Thursday, February 28, 2008

Weighing in part deux

I am intrigued with how the coverage of the Peter Danzig story is unfolding in the Mormon queerosphere. There is no shortage of people who support Peter Danzig and condemn the church. But, there is surprisingly little support for the church on this issue - even from those who normally are very supportive of the church. In fact, one might say the silence is deafening.

A fellow member of the family said, in a private email "The Danzig case has really sent a chill up my spine!" This has given me pause and caused me to wonder if, perhaps, a chill went up the collective spine of the entire Mormon queerosphere. I've come down on the side of the church on this issue; but, I'm feeling very much alone.

There are really two issues here intermingled together.
  • The dismissal of Jeffrey Nielson, a visiting lecturer of philosophy at BYU, because of his challenge to church opposition for gay marriage.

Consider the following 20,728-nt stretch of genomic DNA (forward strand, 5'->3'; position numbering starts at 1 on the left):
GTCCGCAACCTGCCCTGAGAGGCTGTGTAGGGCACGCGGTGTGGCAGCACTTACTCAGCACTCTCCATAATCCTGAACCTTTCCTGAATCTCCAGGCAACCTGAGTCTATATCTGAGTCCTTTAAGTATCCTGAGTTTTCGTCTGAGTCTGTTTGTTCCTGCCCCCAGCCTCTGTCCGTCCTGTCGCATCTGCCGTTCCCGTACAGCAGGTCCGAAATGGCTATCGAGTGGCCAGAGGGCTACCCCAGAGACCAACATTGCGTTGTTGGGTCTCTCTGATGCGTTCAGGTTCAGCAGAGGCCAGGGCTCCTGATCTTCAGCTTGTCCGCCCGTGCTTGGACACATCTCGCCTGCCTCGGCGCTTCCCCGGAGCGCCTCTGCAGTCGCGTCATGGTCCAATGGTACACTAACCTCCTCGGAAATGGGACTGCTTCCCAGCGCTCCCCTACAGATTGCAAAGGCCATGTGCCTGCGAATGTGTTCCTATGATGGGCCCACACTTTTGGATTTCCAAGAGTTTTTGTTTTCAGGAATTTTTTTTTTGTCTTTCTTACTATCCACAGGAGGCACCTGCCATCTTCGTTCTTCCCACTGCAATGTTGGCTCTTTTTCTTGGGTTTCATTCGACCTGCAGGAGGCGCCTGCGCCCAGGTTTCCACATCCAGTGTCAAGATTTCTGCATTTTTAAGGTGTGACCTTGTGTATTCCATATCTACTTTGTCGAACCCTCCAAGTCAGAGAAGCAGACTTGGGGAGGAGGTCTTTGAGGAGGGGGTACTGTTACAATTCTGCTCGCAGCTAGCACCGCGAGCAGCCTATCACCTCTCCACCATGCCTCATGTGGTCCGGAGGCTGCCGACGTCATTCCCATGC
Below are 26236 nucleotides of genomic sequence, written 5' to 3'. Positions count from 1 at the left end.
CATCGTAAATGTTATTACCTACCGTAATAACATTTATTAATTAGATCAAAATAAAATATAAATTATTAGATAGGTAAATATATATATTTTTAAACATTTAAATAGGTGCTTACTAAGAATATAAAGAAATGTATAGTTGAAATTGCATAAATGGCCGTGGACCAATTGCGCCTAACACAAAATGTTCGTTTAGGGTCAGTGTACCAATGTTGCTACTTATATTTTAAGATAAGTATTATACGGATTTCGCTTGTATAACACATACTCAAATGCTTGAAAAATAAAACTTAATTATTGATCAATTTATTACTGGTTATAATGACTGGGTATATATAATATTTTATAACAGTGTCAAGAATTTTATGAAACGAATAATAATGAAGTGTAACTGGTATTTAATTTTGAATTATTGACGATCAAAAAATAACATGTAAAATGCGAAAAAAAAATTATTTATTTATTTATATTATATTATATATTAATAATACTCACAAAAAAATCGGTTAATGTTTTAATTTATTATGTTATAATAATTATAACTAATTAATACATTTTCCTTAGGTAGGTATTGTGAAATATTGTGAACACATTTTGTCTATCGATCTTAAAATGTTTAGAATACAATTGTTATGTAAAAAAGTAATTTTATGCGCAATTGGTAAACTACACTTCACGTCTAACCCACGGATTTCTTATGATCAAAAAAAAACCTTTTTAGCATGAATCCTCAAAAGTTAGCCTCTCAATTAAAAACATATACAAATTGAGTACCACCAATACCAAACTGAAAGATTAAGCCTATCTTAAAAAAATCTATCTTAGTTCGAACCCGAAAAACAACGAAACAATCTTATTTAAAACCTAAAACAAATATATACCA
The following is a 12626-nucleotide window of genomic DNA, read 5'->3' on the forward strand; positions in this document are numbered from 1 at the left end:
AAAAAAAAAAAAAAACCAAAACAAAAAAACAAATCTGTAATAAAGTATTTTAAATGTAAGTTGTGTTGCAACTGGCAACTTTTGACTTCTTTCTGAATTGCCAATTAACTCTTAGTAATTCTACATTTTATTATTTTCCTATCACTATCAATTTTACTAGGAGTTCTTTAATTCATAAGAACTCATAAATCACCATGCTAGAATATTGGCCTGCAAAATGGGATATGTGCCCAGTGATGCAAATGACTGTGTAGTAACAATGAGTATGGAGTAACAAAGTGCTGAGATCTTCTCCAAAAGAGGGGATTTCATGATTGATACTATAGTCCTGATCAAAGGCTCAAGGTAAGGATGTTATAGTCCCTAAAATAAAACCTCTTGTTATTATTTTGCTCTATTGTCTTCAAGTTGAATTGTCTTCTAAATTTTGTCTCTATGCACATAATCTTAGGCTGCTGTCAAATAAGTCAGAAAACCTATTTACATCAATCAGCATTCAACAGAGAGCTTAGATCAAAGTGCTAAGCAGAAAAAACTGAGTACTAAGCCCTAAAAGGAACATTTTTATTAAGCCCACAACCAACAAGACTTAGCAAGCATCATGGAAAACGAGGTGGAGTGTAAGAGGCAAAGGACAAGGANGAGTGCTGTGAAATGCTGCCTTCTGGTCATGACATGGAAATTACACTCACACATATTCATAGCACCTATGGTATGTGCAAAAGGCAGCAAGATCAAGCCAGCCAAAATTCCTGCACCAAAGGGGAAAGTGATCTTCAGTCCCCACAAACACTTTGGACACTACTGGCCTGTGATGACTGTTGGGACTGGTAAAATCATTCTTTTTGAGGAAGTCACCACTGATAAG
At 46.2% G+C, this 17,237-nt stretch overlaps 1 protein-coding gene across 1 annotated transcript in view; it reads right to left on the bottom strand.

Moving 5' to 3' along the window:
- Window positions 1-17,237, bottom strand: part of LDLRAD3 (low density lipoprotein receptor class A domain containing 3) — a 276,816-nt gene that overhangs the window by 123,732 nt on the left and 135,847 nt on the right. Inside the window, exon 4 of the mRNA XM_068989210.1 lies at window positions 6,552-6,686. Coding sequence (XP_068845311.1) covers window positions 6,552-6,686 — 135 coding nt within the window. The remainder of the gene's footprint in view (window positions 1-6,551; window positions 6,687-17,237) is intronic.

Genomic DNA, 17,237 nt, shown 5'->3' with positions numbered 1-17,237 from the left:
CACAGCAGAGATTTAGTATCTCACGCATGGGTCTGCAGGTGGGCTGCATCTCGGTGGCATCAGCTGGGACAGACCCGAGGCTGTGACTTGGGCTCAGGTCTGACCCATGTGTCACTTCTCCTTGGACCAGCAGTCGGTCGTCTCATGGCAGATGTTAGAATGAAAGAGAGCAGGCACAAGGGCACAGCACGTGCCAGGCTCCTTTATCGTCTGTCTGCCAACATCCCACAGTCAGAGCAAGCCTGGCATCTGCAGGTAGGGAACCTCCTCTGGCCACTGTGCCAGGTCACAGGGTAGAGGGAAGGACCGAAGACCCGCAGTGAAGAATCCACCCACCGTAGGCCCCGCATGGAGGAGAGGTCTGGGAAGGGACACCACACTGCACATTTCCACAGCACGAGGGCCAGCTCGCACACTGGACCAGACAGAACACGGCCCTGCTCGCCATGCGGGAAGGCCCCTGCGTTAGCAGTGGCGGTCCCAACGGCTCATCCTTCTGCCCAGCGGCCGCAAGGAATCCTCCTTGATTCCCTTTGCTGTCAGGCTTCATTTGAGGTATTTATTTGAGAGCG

• The treatment of Peter Danzig, a clinical psychologist and member of the temple square orchastra, for several letters he wrote opposing the Federal Marriage Amendment and the dismissal of Jeffrey Nielson.

Regarding Jeffrey Nielson: As I understand it, BYU instructors and employees contract themselves to not criticize the church as a condition of their employment. While many feel those terms are unjust, he did agree to them and was subsequently guilty of violating them. Similar terms are common among most large employers; I have similar contractual restrictions with my employer - you don't bite the hand the feeds you. So I'm not as bothered by him being dismissed for violating the terms of his employment. Whether or not I agree with those terms is irrelevant since he agreed to them.